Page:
One of my photos

Solving the Southern Fail problem

October 19th, 2016 · Posted by Skuds in Life/Politics · No Comments · Life, Politics

During my daily commute I congratulate myself on transferring away from London to the local branch of my company and replacing an expensive, overcrowded, uncomfortable and unreliable train journey with a 5-minute walk, and even more so on strike days. Mind you, I hear that even non-strike days are now pretty dreadful and for the last few years have been a lot worse than whe I used the service regularly and complain about it all the time.

So it is not my problem any more, but I do have two potential solutions to the ongoing mess.Option one is obviously to take the franchise away from the current operators and let National Rail or TfL run it. In other words bring it back into public ownership. I think that is the preferred option for lots of people. Even die-hard Thatcherites who have to use the service every day must be tempted by the idea of renationalisation.

If that is not ideologically acceptable then how about privatising it properly? We were told that privatising things was all about introducing competition which would drive down prices and drive up service. I don’t think we really believed that, butin any case introducing lots of different monopolies does not really count as competition does it?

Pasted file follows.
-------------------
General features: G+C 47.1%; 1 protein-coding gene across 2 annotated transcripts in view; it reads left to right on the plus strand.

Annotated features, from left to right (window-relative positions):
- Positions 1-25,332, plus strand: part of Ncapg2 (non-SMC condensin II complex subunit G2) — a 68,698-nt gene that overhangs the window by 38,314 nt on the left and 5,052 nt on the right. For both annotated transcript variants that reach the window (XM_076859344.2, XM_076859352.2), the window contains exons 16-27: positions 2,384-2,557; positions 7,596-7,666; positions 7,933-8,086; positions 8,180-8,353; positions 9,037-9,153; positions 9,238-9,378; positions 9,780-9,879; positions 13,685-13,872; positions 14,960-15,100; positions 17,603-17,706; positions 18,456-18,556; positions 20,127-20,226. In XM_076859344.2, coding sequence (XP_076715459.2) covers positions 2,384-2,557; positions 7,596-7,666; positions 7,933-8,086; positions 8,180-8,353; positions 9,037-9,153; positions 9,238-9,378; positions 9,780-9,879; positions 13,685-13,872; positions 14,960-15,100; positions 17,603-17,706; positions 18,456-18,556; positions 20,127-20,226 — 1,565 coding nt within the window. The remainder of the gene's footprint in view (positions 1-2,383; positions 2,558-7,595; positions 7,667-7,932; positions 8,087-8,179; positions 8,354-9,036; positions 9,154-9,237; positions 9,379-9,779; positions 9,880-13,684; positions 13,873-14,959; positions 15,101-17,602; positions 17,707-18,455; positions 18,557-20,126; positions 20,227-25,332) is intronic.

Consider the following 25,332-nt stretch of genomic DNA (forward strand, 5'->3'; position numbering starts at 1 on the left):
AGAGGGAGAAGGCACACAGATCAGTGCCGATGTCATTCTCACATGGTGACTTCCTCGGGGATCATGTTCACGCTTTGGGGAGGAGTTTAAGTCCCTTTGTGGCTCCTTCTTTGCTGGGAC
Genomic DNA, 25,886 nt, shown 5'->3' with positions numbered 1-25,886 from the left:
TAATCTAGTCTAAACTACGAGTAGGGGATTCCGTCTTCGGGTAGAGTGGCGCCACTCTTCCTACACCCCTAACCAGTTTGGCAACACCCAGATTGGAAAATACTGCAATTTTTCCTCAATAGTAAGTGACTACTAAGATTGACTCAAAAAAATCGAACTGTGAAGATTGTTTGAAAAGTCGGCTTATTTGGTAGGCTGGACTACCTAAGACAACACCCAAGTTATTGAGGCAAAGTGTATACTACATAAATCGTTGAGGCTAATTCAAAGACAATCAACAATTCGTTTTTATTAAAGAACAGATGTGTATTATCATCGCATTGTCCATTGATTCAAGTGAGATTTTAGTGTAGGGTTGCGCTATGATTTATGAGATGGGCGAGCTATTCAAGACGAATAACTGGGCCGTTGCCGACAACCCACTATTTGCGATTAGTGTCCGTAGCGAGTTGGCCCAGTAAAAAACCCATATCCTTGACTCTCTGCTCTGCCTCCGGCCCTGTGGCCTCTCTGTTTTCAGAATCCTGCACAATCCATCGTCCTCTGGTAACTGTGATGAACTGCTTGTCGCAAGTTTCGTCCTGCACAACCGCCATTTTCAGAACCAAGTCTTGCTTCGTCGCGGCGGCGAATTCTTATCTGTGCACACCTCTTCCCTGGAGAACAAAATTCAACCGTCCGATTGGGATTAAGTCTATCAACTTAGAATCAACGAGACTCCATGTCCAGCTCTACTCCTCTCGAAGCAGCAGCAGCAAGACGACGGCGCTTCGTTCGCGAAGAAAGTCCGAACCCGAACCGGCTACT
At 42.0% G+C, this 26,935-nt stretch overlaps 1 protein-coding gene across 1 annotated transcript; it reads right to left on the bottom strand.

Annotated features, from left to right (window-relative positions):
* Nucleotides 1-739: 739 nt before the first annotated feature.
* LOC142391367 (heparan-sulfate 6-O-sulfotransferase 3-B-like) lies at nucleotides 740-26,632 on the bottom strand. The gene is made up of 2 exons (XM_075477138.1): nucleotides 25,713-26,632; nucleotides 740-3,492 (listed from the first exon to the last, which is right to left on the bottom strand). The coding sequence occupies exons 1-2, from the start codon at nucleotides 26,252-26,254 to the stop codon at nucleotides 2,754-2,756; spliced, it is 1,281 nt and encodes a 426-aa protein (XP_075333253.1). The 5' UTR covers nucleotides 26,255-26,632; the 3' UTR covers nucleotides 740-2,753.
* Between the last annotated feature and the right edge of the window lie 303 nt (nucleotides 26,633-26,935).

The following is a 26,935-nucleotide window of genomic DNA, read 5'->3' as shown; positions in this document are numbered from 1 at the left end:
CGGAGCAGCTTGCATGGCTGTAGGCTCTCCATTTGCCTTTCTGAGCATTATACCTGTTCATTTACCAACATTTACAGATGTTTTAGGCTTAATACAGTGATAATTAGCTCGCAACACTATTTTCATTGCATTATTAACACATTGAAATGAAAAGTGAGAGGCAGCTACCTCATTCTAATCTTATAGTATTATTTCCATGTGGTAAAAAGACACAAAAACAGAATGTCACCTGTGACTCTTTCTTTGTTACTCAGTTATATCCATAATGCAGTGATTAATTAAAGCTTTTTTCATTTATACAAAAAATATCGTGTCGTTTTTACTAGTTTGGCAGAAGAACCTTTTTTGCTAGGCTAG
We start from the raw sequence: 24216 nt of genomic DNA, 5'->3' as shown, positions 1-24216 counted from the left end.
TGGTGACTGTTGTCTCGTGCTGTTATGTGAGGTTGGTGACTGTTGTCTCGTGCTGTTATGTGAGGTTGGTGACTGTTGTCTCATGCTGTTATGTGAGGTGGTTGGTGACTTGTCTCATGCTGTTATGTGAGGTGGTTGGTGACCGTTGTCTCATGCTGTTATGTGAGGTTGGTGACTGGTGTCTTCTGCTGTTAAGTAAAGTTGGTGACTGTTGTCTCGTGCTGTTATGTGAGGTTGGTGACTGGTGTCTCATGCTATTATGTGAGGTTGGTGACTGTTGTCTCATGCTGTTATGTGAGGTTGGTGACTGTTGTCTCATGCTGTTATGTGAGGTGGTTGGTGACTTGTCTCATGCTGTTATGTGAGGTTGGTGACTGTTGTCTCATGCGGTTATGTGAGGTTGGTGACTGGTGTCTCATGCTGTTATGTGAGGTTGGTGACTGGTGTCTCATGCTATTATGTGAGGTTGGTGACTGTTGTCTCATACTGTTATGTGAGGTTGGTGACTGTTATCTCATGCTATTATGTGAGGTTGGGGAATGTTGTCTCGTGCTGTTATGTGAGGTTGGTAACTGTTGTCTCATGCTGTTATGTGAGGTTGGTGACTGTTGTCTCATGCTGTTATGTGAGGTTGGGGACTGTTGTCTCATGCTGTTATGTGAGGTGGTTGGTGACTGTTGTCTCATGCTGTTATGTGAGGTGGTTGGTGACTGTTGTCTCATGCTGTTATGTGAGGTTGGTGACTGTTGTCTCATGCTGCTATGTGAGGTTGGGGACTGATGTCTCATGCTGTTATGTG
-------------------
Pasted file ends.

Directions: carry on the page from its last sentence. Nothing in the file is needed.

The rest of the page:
But what if each route had two operators running alternate services? Tickets would be valid on both, with the revenue divided between them according to reliability and number of services run.

If a train is cancelled then that means a smaller slice of that day’s revenue.

If one company’s drivers strike then commuters still have a service, albeit reduced, but the company will really suffer from losing all their revenue so they have an incentive to avoid strikes.

A service could be defined as 8 carriages so that short services would only count as half a service and 12-car trains would count as 1.5 services. With revenues based on capacity there is an incentive to provide more capacity.

If one company treated its drivers significantly worse than the other then there would be a brain drain as drivers tried to move to the competition – which they could do without having to move house or learn new routes. If one company was significantly better then the other as an employer it would even save money because it could keep recruiting trained drivers from the competition and so spend less on training.

But what about the stations? A a different company to run them? And wouldn’t a strike by station staff mean there was still a potential single point of failure? All good questions, but I’ve already solved the train problem (you’re welcome) I have to leave something for the highly-paid transport ministers to do.

Besides, putting everything into public ownership in the first place is still a far better idea.

Tags: ·

No Comments so far ↓

Like the collective mind of the Daily Mail, comments are closed.